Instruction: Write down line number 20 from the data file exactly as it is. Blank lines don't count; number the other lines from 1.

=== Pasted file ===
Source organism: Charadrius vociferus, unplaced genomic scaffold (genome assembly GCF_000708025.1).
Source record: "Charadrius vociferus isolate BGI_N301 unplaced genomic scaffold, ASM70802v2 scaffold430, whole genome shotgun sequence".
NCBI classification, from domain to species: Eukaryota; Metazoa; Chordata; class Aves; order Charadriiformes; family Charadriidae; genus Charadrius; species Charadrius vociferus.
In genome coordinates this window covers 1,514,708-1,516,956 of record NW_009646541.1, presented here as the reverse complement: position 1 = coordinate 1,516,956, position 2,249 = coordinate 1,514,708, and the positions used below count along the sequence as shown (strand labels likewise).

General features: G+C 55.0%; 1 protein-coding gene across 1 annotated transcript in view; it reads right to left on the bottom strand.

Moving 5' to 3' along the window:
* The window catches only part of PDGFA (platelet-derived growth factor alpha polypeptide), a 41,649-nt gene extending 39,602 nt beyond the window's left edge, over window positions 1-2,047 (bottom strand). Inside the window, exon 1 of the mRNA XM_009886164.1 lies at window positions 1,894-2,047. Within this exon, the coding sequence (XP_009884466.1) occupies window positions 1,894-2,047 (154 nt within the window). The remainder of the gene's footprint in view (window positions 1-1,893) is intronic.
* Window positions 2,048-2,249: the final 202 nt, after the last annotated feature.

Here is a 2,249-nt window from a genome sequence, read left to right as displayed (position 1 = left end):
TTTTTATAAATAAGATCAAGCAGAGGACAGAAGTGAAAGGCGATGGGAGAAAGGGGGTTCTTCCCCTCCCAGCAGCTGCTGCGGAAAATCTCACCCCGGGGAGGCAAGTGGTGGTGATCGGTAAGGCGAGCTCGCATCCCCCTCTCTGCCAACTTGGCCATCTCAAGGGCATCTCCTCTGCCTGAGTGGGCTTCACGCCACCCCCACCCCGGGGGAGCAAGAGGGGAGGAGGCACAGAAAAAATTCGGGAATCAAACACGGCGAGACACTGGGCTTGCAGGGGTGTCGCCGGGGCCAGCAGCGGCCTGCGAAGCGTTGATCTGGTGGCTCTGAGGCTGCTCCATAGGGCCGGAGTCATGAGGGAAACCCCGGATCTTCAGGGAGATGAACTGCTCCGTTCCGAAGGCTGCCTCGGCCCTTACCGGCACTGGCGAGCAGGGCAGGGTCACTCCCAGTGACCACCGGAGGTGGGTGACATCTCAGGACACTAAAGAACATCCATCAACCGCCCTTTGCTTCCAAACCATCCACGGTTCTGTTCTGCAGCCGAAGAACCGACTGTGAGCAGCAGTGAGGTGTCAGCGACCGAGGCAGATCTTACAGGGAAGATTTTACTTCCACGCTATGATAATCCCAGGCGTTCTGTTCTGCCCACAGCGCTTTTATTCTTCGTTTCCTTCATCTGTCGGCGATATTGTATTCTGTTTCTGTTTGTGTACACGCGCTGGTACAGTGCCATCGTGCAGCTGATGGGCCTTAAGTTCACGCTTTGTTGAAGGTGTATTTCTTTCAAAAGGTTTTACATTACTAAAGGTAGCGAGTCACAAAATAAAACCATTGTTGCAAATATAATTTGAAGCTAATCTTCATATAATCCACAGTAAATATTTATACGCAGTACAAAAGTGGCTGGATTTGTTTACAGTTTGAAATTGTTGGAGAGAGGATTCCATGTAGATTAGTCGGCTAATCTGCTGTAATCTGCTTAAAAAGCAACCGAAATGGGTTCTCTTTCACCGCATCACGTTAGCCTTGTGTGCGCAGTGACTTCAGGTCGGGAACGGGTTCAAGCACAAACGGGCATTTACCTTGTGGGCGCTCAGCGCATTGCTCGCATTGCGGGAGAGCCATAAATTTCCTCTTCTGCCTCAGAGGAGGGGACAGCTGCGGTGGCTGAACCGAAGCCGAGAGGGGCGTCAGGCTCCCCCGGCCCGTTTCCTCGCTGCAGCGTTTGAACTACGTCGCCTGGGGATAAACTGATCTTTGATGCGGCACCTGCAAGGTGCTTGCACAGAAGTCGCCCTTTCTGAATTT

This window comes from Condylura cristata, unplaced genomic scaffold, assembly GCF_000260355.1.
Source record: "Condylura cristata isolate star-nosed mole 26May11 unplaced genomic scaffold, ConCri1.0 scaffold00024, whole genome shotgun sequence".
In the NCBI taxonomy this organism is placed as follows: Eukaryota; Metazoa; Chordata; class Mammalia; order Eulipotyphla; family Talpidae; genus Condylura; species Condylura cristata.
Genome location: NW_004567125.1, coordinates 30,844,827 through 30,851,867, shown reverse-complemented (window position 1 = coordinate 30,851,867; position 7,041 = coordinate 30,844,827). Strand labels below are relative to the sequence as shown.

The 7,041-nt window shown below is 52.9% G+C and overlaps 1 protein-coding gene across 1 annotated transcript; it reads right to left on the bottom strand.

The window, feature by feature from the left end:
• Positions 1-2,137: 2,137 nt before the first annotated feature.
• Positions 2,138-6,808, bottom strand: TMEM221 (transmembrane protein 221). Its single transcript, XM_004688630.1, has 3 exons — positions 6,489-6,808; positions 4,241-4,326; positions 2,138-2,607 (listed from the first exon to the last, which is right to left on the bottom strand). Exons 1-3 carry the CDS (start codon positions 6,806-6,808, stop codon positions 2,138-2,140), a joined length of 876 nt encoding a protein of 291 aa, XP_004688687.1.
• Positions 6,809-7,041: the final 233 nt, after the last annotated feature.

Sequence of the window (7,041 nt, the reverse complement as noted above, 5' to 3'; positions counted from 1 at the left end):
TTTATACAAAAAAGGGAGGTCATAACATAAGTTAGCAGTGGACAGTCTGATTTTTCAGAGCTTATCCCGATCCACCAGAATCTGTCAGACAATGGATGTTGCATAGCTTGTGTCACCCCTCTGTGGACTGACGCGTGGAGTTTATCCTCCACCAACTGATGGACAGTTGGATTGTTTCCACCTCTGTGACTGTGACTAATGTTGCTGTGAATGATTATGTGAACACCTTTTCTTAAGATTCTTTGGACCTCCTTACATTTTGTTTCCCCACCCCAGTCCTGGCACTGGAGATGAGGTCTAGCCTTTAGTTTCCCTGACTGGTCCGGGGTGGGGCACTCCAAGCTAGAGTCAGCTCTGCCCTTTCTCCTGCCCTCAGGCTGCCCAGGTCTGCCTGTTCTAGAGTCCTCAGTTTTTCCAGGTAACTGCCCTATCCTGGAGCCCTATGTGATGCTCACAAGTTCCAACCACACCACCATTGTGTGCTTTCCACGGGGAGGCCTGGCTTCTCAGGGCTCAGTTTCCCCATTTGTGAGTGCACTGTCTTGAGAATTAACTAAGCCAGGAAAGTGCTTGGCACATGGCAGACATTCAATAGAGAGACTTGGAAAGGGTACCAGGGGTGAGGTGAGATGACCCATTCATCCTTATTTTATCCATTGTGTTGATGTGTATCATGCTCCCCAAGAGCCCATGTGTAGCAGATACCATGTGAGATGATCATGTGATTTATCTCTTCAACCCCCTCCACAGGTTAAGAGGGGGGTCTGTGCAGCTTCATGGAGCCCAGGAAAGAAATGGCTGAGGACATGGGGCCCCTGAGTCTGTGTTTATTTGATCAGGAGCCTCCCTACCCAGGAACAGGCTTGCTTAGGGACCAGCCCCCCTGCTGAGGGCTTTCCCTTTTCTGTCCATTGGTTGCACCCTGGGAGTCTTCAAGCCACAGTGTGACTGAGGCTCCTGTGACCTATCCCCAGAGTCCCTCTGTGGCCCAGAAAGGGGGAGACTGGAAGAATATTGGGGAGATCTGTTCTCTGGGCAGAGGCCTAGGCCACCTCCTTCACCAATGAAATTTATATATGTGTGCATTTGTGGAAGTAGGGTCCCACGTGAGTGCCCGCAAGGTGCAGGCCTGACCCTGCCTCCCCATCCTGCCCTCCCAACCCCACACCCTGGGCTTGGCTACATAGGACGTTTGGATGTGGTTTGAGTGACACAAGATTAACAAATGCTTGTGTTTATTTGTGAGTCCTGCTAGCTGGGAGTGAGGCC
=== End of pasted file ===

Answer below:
Sequence of the window (7,041 nt, the reverse complement as noted above, 5' to 3'; positions counted from 1 at the left end):